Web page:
As a course of decreasing carbon emissions to minimize the profound change in climate change, worldwide, many countries have adopted net-zero carbon emissions targets. But India thinks otherwise.
According to India’s federal environment minister, the solution to climate change is not setting net-zero carbon emissions targets, which dozens of nations have already done.
Bhupender Yadav is claiming, instead of such solutions, all the rich countries who are mainly behind this havoc must acknowledge their “historical responsibility” for carbon emissions and protect the interests of developing nations and those vulnerable to climate change.
Hence, India is in the third position as the world’s largest emitter of greenhouse gases after China and the US. The country has committed to “being part of the solution” at the upcoming United Nations climate summit Glasgow, Mr. Yadav stated.
India is one of the few countries on course to reach its targets for curbing the release of greenhouse gases and carbon. With the Cop26 climate summit happening soon, the world’s second-largest coal user, India, has committed to being on track and meeting emissions reduction targets.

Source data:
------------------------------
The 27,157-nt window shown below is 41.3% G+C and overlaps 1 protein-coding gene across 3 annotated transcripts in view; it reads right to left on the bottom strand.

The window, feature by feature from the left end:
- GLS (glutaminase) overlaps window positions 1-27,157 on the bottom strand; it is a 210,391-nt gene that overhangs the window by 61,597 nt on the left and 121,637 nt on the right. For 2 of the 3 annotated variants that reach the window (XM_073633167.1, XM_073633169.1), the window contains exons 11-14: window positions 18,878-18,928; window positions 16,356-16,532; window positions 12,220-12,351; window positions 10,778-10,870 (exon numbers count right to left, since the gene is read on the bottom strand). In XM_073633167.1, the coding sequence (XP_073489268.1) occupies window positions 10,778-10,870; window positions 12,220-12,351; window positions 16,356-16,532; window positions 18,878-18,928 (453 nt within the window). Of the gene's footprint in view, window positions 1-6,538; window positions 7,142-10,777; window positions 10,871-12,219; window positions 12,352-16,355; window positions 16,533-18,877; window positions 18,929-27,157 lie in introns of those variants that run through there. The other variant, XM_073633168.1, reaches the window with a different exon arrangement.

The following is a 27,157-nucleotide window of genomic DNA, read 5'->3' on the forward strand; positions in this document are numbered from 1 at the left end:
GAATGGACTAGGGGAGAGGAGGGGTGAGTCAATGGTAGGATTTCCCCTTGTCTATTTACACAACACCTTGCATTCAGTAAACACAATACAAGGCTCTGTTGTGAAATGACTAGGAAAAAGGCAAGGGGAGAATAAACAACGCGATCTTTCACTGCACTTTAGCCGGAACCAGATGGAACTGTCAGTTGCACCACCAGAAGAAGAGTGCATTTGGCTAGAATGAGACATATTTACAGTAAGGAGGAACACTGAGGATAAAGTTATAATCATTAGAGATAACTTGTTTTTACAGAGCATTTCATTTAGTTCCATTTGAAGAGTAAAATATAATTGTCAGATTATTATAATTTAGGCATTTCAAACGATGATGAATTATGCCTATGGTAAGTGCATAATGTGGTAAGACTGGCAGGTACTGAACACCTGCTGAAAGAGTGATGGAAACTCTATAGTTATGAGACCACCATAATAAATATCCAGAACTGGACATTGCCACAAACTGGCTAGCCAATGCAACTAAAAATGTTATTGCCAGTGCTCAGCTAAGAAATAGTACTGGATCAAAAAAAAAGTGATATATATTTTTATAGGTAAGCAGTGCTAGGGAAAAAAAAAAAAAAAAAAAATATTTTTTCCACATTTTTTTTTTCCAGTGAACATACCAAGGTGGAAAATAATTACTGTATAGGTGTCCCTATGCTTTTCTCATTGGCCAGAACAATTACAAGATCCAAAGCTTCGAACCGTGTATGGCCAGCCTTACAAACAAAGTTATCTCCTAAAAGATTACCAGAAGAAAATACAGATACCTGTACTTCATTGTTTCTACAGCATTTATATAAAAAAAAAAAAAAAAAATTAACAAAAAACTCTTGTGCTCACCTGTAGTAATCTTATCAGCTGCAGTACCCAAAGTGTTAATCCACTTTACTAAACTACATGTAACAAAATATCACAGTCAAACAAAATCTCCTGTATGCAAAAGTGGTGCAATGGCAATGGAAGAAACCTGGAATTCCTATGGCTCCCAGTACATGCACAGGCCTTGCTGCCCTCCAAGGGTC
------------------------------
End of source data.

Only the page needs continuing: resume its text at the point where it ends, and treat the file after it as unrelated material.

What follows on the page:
India has confirmed cutting the emissions intensity of its GDP by 33%-35% by 2030 from 2005 levels, achieving a 24% reduction by 2016. But an UN-backed report published Tuesday said the country had “significant room” for more ambitious goals, which it has yet to provide to the UN climate agency.
Although India is now a top emitter of greenhouse gases, it has historically contributed only 4% of total emissions since the 1850s. Gupta said that “net zero in itself isn’t a solution,” since cumulative emissions were the cause of the climate problem.
He said, ‘All the countries need to focus on how much carbon is put in the atmosphere while getting to that goal. Developing nations need space to grow and assistance, and without it, they are faced with a choice of compromising on development or relying on dirty fuels.’
When asked about newer targets, Rameshwar Prasad Gupta, India’s top environmental official, said that “all options were still on the table,” so they’re still thinking if any changes happen.
The cost of meeting the targets is estimated to be $2.5tn, as told in the 2019 finance ministry document. Yadav stressed that India had reached its climate targets already without the promised financing from wealthy nations.
Indian Prime Minister Narendra Modi will be attending a Group of 20 summit scheduled for this weekend in Rome, then the summit at Glasgow Cop26.